Remember how David Owen and Jim Holbeck sued the Secretary of State to stop the placement of illegally mutli-subjectual Amendment C on the June ballot, but the Attorney General then illegally ignored attorney Brendan Johnson’s exactly correct service of the summons for that suit?
Never mind, said the Second Circuit Court on Tuesday. The Attorney General’s Office is free to ignore the law and make up rules to delay lawsuits against the state for as long as it wants:
“Not once have I ever heard the state make the argument that it can evade service,” Johnson told Judge Douglas Hoffman.
Clifton Katz, an assistant attorney general, admitted that the office typically accepts service without being served personally. But in this case, the office was within its legal rights to demand personal service. Katz noted that the certified letter had been addressed to the attorney general, but the office address was to the secretary of state. Although somebody at the state had signed the certified mail, Katz said he didn’t know who that was because the signature will illegible and that it could have been signed by a mailroom employee.
It was left to Hoffman to wade into a maze of state law regarding serving parties in civil disputes. Ultimately, Hoffman ruled that the attorney general was not required to accept service via certified mail.
“We’re in this picadillo because the statute is very poorly crafted, unfortunately,” he said [Jonathan Ellis, “Voters Will See Amendment C in the June Election as Court Challenge Fails,” Sioux Falls Argus Leader, 2022.04.19].
But whatever cookbook Hoffman is reading, he’s not reading South Dakota lawbooks, which other courts and the Attorney General’s office itself have previously had no trouble reading:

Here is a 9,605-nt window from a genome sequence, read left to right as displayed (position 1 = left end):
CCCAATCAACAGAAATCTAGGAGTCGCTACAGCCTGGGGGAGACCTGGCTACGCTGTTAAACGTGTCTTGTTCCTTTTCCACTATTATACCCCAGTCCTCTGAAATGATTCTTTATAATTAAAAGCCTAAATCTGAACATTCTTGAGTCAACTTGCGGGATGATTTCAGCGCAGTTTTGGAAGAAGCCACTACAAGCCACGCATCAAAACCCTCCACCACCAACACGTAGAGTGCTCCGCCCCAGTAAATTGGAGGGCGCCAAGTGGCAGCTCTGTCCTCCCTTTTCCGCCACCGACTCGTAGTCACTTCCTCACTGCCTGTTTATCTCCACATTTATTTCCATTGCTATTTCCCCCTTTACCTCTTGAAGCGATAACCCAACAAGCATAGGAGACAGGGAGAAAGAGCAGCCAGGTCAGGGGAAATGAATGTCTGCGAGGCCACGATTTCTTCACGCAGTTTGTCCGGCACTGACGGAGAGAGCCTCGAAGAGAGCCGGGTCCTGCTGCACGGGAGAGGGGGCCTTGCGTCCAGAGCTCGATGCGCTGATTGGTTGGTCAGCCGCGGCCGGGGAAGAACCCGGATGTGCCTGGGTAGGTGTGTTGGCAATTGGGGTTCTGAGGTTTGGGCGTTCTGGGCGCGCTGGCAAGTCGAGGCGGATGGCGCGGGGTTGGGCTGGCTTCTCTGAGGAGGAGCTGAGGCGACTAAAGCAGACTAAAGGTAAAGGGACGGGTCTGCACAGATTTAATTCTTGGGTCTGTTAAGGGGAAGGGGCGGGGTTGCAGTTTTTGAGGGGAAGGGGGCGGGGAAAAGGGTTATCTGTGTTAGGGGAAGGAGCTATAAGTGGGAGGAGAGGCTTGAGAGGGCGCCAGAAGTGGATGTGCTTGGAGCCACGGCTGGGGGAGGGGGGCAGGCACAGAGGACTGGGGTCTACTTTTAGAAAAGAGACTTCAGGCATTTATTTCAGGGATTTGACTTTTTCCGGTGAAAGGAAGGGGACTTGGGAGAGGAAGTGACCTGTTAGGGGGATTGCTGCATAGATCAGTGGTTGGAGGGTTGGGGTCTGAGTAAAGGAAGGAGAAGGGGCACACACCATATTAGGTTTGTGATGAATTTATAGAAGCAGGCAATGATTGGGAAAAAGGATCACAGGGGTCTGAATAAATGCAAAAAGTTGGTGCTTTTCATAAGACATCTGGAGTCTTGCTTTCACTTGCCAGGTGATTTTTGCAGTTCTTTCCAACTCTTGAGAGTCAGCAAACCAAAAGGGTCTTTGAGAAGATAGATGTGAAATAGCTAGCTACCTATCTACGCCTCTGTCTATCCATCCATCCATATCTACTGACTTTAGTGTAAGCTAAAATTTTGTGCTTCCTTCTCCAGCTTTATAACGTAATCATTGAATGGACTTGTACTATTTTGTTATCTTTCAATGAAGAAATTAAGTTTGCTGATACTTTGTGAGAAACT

The summons shall be served by delivering a copy thereof. Service in the following manner shall constitute personal service:
…(6) If the action is against a state officer, employee or agent arising out of his office, employment or agency, a copy of the summons and complaint shall be mailed, certified mail, postage prepaid to the attorney general together with an admission of service and a return envelope, postage prepaid, addressed to the sender. The executed admission of service shall be filed by the sender in accordance with § 15-6-5(d)… [relevant text of SDCL 15-6-4(d), effective 2005.02.25].
That’s no maze of law; that’s a clear statement that, if you are suing the state, you send the summons to the Attorney General’s office by certified mail. Plaintiffs Owen and Holbeck, through their attorney Johnson, did exactly that. The Attorney General’s office got the letter; Katz saw it and the allegedly illegible signature. The plaintiffs’ exact compliance with the law does not get overriden by the Attorney General’s own inability administrative ineptitude or political recalcitrance.
Johnson tells the press the lawsuit will continue, and [reporter’s words] “and that will start with personally serving Secretary of State Steve Barnett.” But as we’ve seen in past cases, if Johnson walks the summons into SOS Barnett’s office and personally hands it to the Secretary, the state will be able to get the case thrown out, because the law demands service by certified mail to the Attorney General.
Why is it so hard for this Attorney General and his office to read and follow the law?
Oh well. In the meantime, early voting starts today. Go to the courthouse, ask for your special election ballot, and vote NO on Amendment C!